3. Interfacial thermal transport is a critical physical process determining the performance of many material systems with small-scale features. Recently, self-assembled monolayers and polymer brushes have been widely used to engineer material interfaces presenting unprecedented properties. Here, we demonstrate that poly(vinyl alcohol) (PVA) monolayers with hierarchically arranged hydrogen bonds drastically enhance interfacial thermal conductance by a factor of 6.22 across the interface between graphene and poly(methyl methacrylate) (PMMA). The enhancement is tunable by varying the number of grafted chains and the density of hydrogen bonds in the unique hierarchical hydrogen bond network. The extraordinary enhancement results from a synergy of hydrogen bonds and other structural and thermal factors including molecular morphology, chain orientation, interfacial vibrational coupling and heat exchange. Two types of hydrogen bonds, i.e. PVA–PMMA hydrogen bonds and PVA–PVA hydrogen bonds, are analyzed and their effects on various structural and thermal properties are systematically investigated. These results are expected to provide new physical insights for interface engineering to achieve tunable thermal management and energy efficiency in a wide variety of systems involving polymers and biomaterials.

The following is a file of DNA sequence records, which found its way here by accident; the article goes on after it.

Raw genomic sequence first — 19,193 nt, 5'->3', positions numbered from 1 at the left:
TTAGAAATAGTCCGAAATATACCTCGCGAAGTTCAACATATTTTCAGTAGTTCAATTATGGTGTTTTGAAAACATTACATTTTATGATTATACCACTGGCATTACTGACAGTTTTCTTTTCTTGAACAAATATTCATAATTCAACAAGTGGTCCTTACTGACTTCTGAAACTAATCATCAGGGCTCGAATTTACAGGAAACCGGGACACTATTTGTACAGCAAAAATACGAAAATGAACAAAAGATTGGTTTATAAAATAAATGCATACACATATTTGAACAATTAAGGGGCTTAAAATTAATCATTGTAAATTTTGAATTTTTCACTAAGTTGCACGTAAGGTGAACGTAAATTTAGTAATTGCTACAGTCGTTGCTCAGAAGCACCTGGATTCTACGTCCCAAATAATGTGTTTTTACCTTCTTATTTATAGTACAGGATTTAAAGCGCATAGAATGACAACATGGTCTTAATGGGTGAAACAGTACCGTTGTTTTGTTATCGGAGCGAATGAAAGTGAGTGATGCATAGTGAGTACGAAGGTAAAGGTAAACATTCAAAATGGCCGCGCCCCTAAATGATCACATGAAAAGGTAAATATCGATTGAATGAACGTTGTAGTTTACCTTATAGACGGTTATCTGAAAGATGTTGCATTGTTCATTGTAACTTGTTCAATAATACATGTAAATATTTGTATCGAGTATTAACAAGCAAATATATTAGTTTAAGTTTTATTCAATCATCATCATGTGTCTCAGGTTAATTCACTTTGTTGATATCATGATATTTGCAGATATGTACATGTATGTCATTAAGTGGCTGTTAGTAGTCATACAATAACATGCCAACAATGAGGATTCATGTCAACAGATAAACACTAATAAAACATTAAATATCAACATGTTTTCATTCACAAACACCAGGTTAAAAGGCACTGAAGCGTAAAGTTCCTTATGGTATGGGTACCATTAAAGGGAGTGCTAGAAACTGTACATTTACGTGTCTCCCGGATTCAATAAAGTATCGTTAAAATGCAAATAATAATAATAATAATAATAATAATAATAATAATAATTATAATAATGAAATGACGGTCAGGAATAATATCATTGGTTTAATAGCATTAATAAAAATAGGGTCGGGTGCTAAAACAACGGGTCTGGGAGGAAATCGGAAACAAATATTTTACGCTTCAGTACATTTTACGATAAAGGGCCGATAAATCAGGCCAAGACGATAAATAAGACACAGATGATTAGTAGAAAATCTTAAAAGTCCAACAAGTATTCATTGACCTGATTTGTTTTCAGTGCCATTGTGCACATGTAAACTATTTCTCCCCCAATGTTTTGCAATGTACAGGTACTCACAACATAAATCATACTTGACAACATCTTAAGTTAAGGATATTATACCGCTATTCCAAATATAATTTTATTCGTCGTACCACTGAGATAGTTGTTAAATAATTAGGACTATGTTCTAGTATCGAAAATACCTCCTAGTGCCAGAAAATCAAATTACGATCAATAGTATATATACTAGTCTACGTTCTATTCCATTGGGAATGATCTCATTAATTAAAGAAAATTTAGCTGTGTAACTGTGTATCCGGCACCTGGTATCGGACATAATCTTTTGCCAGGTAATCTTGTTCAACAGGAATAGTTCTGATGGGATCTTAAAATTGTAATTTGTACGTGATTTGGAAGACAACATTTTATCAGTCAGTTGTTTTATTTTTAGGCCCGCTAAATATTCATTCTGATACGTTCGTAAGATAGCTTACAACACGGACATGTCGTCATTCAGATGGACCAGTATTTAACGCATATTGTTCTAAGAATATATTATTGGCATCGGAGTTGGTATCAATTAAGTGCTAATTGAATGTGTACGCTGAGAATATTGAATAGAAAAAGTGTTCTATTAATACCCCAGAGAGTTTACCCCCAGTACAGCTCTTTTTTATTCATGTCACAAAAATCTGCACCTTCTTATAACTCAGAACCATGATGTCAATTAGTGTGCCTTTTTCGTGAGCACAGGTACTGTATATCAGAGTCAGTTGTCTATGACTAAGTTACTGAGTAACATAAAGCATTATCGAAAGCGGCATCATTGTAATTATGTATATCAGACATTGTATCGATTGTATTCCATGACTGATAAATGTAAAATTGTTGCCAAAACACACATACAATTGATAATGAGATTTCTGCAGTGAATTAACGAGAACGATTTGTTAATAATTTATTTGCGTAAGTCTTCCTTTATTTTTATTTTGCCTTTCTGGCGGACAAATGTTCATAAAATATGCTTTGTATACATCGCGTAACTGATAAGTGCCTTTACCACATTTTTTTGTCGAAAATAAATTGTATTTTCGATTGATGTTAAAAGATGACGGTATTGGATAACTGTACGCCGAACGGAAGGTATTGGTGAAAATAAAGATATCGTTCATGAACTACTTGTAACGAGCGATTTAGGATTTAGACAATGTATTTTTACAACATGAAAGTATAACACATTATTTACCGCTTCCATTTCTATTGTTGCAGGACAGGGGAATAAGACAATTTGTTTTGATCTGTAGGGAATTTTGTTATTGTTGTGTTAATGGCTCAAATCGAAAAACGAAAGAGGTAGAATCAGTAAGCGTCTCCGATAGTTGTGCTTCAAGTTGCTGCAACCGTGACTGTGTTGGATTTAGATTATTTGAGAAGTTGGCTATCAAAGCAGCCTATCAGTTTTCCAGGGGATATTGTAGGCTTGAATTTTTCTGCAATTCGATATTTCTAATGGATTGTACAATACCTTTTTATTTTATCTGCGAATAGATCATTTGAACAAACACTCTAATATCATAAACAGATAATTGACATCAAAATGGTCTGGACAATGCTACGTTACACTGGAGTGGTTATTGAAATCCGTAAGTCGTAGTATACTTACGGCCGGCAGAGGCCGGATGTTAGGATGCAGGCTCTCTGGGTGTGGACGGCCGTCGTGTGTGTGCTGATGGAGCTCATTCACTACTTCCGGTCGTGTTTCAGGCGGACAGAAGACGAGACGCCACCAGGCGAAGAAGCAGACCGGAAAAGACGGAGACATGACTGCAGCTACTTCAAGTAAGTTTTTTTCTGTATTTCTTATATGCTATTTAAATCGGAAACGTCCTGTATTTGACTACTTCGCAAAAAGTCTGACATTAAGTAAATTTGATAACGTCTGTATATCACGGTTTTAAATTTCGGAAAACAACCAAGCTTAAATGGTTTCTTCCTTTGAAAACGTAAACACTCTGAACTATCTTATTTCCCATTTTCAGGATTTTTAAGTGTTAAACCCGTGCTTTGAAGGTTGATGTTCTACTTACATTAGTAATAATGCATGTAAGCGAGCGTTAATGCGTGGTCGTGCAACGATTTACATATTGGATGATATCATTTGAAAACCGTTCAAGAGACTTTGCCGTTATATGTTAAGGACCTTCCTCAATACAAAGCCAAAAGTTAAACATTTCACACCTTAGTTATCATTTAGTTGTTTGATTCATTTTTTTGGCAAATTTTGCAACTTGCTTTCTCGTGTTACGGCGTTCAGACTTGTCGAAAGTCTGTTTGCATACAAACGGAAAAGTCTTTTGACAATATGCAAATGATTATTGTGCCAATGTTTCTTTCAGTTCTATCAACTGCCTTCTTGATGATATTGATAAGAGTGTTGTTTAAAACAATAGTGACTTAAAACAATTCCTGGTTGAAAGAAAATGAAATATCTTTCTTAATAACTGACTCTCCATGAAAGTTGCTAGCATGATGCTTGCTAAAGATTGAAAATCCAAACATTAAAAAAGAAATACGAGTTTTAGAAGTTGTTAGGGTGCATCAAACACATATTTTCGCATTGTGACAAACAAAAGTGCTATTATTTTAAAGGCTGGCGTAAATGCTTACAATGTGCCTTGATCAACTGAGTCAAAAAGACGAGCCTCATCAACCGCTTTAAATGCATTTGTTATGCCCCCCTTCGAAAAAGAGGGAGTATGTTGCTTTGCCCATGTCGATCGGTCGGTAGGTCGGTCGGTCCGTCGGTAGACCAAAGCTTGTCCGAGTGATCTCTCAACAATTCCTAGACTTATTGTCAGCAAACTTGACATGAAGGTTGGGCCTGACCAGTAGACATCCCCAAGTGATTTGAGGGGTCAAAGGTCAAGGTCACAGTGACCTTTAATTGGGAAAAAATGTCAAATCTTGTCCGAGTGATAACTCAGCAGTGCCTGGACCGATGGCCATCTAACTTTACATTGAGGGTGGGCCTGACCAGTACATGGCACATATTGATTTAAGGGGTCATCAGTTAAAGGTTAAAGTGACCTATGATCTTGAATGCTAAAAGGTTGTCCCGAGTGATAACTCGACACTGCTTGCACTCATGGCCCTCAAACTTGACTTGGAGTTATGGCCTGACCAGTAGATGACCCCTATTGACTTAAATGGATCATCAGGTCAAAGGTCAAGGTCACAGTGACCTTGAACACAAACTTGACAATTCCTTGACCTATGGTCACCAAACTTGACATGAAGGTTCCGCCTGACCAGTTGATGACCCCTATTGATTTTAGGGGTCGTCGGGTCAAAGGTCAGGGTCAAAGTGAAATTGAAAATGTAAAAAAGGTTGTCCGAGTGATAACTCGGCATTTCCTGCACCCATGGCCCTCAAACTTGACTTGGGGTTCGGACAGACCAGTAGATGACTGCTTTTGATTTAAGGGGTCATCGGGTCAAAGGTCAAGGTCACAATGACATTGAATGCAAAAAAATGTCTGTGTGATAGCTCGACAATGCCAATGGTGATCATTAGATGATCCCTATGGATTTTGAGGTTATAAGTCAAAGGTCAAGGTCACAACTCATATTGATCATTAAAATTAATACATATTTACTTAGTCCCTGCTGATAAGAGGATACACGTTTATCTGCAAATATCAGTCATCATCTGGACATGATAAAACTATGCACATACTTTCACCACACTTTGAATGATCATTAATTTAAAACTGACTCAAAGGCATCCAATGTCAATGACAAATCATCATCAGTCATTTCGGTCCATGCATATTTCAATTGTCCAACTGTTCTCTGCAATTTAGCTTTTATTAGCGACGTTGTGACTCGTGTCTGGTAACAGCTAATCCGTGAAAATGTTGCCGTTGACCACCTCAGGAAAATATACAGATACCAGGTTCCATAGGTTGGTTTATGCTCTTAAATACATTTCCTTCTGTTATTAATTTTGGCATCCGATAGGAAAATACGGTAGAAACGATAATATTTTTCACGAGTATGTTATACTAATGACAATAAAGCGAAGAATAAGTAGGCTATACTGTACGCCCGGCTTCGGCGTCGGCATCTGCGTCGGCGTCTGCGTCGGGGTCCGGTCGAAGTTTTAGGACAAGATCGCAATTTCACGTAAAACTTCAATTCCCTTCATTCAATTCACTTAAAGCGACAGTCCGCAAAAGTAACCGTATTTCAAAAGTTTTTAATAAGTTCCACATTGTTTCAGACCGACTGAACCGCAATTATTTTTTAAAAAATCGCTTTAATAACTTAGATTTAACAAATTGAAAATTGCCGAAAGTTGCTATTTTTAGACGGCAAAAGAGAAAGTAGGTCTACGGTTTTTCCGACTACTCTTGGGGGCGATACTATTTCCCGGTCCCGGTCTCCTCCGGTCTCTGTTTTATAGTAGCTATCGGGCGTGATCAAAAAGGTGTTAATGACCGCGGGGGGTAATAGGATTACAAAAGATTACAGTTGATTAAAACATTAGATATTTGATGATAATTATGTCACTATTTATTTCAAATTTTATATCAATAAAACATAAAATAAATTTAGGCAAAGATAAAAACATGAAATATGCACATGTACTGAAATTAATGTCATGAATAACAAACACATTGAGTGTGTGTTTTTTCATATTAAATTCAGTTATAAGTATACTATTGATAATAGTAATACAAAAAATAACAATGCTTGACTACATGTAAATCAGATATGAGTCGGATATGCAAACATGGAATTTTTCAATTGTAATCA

4. Depositing carbon nanotubes (CNTs) into carbon fiber reinforced polymer composites (CFRPs) is challenging because of the need for complicated lab-scale processes and toxic chemical dispersants that makes conventional means of processing less compatible with existing industrial procedures for large-scale applications. In this work, a scalable supercritical CO2-assisted atomization technique is used to effectively deposit hybrid CNTs in CFRPs allowing them to boost their functionality and tailor the microstructure. Cellulose nanocrystals (CNCs) are utilized to create hybrid nanostructures with CNTs (CNC bonded CNT) that enables stabilization of CNTs in nontoxic media, i.e., water, and this promotes the scalability of the process. According to Zeta potential values, CNCs successfully stabilize CNTs in water suspension. Scanning electron microscopy (SEM) micrographs show hybrid CNC bonded CNTs are homogeneously dispersed on the carbon fiber surface. According to the in-situ bending test under the optical microscope, crack propagation is hindered by engineered hybrid CNT nanostructures in the modified CFRP whereas neat CFRP exhibits low crack growth resistance due to the uninterrupted crack propagation in the continuous epoxy matrix. Our results imply that this strategy probes the importance of new controlled manufacturing of hybrid nanostructures through evaporation‑induced self‑assembly of nanocolloidal droplets, and allows for tailoring of themore »desired properties of nanostructured composites.